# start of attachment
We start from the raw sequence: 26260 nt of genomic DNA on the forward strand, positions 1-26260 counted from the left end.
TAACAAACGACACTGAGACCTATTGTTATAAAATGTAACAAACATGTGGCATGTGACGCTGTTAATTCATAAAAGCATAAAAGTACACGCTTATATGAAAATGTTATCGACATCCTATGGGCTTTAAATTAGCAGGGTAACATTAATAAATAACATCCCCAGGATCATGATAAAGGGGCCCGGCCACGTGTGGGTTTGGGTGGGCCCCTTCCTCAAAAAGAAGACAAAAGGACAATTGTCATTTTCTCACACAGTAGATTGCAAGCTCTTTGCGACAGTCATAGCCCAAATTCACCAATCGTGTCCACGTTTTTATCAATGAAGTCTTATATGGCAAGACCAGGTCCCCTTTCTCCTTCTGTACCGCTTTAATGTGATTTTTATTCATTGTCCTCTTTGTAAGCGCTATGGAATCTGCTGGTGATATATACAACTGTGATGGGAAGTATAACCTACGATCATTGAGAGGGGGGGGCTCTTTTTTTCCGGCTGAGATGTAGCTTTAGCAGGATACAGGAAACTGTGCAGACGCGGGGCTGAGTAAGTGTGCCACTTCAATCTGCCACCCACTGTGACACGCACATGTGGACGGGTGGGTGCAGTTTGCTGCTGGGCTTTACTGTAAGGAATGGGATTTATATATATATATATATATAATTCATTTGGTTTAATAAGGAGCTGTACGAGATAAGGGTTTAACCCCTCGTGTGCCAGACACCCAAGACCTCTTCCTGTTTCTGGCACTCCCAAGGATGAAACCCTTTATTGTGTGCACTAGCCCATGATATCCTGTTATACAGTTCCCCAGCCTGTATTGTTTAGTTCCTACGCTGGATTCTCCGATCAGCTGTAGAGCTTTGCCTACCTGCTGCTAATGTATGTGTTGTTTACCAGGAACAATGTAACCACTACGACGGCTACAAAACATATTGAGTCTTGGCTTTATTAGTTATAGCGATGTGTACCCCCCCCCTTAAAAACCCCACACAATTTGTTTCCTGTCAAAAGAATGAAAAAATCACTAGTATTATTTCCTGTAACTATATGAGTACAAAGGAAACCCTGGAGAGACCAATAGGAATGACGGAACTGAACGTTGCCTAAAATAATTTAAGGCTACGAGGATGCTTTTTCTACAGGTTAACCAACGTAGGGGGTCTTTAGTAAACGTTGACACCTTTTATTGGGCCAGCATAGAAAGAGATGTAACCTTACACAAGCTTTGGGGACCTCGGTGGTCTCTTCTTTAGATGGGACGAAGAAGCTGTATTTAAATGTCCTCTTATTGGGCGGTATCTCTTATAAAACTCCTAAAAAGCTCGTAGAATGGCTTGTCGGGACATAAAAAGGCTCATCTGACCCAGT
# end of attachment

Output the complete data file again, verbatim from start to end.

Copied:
We start from the raw sequence: 26260 nt of genomic DNA on the forward strand, positions 1-26260 counted from the left end.
TAACAAACGACACTGAGACCTATTGTTATAAAATGTAACAAACATGTGGCATGTGACGCTGTTAATTCATAAAAGCATAAAAGTACACGCTTATATGAAAATGTTATCGACATCCTATGGGCTTTAAATTAGCAGGGTAACATTAATAAATAACATCCCCAGGATCATGATAAAGGGGCCCGGCCACGTGTGGGTTTGGGTGGGCCCCTTCCTCAAAAAGAAGACAAAAGGACAATTGTCATTTTCTCACACAGTAGATTGCAAGCTCTTTGCGACAGTCATAGCCCAAATTCACCAATCGTGTCCACGTTTTTATCAATGAAGTCTTATATGGCAAGACCAGGTCCCCTTTCTCCTTCTGTACCGCTTTAATGTGATTTTTATTCATTGTCCTCTTTGTAAGCGCTATGGAATCTGCTGGTGATATATACAACTGTGATGGGAAGTATAACCTACGATCATTGAGAGGGGGGGGCTCTTTTTTTCCGGCTGAGATGTAGCTTTAGCAGGATACAGGAAACTGTGCAGACGCGGGGCTGAGTAAGTGTGCCACTTCAATCTGCCACCCACTGTGACACGCACATGTGGACGGGTGGGTGCAGTTTGCTGCTGGGCTTTACTGTAAGGAATGGGATTTATATATATATATATATATAATTCATTTGGTTTAATAAGGAGCTGTACGAGATAAGGGTTTAACCCCTCGTGTGCCAGACACCCAAGACCTCTTCCTGTTTCTGGCACTCCCAAGGATGAAACCCTTTATTGTGTGCACTAGCCCATGATATCCTGTTATACAGTTCCCCAGCCTGTATTGTTTAGTTCCTACGCTGGATTCTCCGATCAGCTGTAGAGCTTTGCCTACCTGCTGCTAATGTATGTGTTGTTTACCAGGAACAATGTAACCACTACGACGGCTACAAAACATATTGAGTCTTGGCTTTATTAGTTATAGCGATGTGTACCCCCCCCCTTAAAAACCCCACACAATTTGTTTCCTGTCAAAAGAATGAAAAAATCACTAGTATTATTTCCTGTAACTATATGAGTACAAAGGAAACCCTGGAGAGACCAATAGGAATGACGGAACTGAACGTTGCCTAAAATAATTTAAGGCTACGAGGATGCTTTTTCTACAGGTTAACCAACGTAGGGGGTCTTTAGTAAACGTTGACACCTTTTATTGGGCCAGCATAGAAAGAGATGTAACCTTACACAAGCTTTGGGGACCTCGGTGGTCTCTTCTTTAGATGGGACGAAGAAGCTGTATTTAAATGTCCTCTTATTGGGCGGTATCTCTTATAAAACTCCTAAAAAGCTCGTAGAATGGCTTGTCGGGACATAAAAAGGCTCATCTGACCCAGT